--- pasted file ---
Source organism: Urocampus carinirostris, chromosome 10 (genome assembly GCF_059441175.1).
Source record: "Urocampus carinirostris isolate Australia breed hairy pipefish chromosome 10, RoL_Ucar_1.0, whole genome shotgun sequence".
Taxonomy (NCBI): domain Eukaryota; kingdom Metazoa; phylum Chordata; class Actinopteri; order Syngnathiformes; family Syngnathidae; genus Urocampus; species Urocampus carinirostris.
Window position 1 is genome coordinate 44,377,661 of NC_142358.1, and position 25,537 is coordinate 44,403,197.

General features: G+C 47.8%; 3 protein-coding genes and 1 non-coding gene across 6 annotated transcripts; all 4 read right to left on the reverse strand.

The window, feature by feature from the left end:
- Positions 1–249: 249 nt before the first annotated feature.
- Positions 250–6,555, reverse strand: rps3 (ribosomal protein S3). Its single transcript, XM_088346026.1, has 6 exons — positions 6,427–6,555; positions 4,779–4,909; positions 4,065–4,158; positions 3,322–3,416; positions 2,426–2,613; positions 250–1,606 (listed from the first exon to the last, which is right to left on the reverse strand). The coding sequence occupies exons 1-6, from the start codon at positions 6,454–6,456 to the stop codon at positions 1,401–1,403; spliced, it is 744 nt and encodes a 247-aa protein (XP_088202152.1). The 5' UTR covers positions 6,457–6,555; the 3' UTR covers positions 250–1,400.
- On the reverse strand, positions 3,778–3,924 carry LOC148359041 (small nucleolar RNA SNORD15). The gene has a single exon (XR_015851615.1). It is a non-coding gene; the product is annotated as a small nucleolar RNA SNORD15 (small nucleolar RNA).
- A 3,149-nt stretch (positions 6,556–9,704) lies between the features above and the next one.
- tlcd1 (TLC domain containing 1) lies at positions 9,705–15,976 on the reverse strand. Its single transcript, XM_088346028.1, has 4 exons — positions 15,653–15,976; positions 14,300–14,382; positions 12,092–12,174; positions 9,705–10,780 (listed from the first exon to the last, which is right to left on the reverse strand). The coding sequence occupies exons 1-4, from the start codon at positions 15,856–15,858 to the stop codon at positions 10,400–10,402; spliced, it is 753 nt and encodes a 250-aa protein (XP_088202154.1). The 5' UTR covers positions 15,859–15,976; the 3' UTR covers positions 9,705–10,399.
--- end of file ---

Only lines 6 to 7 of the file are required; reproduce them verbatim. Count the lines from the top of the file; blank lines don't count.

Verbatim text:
The window, feature by feature from the left end:
- Positions 1–249: 249 nt before the first annotated feature.